Follow us on social


Joe Biden must elaborate his Iran policy

Tony Blinken, a likely candidate for the post of national security adviser, has said that the U.S. would return to the JCPOA only after Iran fulfills its commitments under the nuclear agreement.

Analysis | Middle East

Since Donald Trump became president in 2017, U.S.-Iran relations have steadily deteriorated. This downward trend in relations accelerated following the United States’ withdrawal from the Joint Comprehensive Plan of Action, or JCPOA, in May 2018.

The United States followed with the imposition of new sanctions, on the sale of Iranian oil as well as on many other sectors of its economy and a number of specific individuals. In fact, no part of the Iranian economy has escaped U.S. sanctions.

Even the spread of Coronavirus, which to date has claimed more than 20,000 Iranian lives, did not move the Trump administration to relent on its maximum pressure campaign on Iran and allow the country to import more medicine.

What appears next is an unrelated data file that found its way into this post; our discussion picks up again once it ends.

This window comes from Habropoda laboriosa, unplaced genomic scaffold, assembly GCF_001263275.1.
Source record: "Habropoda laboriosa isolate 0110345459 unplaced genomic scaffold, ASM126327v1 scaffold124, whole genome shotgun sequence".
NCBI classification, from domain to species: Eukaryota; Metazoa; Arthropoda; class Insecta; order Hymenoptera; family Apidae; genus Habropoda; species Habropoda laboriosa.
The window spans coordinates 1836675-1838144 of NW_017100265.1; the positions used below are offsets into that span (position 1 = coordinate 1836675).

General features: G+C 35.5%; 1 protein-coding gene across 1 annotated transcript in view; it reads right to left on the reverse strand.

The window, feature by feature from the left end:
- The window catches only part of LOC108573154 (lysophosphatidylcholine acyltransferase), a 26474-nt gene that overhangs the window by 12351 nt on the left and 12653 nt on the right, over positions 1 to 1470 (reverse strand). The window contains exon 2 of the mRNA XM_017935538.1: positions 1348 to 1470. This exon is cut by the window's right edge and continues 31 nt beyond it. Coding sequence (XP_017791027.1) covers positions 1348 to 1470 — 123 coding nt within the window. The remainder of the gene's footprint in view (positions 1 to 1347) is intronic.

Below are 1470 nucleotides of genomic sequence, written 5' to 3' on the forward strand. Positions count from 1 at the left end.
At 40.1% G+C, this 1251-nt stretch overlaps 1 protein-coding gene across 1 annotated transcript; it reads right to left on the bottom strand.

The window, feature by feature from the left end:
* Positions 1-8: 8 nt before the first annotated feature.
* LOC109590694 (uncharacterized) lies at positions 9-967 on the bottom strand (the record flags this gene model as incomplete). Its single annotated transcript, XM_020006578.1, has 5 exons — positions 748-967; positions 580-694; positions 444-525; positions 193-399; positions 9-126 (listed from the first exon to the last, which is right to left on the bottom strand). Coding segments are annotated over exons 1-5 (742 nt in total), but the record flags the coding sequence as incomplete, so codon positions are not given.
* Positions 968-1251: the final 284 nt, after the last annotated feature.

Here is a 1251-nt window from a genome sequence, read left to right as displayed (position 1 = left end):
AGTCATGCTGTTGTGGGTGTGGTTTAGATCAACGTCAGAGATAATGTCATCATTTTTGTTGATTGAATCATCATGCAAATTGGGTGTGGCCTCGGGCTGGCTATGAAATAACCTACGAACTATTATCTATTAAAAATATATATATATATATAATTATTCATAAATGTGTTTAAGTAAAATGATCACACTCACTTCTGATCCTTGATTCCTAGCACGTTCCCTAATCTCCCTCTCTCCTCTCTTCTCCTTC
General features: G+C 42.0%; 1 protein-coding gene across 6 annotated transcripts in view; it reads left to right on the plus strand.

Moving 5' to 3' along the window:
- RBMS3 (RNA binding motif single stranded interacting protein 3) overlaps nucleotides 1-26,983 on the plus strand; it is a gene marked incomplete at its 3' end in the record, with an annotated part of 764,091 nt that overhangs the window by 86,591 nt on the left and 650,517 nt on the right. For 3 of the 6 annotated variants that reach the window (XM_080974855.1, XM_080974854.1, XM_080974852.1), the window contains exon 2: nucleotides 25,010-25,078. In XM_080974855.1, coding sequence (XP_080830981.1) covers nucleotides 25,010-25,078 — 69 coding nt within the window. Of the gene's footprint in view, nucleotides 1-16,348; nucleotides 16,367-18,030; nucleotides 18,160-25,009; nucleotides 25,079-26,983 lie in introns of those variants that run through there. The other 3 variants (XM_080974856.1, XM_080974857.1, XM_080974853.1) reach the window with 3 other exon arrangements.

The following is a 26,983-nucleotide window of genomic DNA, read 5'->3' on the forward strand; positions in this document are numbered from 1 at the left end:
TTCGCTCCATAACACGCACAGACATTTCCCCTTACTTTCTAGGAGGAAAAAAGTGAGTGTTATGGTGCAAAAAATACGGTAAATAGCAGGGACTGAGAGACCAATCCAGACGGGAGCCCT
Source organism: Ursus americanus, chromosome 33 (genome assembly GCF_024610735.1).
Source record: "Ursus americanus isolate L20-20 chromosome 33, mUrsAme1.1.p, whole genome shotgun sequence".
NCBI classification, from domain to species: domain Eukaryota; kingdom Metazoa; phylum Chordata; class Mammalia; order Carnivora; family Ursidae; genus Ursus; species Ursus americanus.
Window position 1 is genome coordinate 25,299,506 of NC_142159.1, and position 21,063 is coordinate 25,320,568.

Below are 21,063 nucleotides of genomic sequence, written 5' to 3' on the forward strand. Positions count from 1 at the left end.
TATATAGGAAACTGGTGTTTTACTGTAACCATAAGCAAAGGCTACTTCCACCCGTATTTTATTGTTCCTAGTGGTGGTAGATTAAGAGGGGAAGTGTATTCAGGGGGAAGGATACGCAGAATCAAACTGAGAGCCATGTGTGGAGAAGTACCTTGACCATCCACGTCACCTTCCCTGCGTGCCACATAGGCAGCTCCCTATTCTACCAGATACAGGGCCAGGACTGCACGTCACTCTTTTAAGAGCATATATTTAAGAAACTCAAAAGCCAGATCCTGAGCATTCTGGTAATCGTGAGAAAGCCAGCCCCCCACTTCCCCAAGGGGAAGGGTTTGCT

Initially, Iran responded by what it has characterized as “strategic patience” and tried to convince the European signatories of the JCPOA to take actions to ease the economic and financial difficulties caused by new U.S. sanctions. Iran even reacted cautiously to the U.S. killing of General Qassim Soleimani, commander of the IRGC’s Quds force.

This strategy did not pay off. Therefore, to impose a cost on Trump’s policy, Iran began step-by-step increases in the level of its enriched uranium, albeit within the range permitted by the JCPOA. Despite Iran’s patience and caution, the U.S. augmented pressures on Tehran and tried to extend the U.N. arms embargo on Iran. This effort failed at the U.N. Security Council, with even key U.S. allies — the U.K., Germany, and France — abstaining.

The U.S. failure at the Security Council showed the depth of other nations’ disapproval of a U.S. Iran policy based only on pressure and without any incentives, which could encourage Iran to compromise.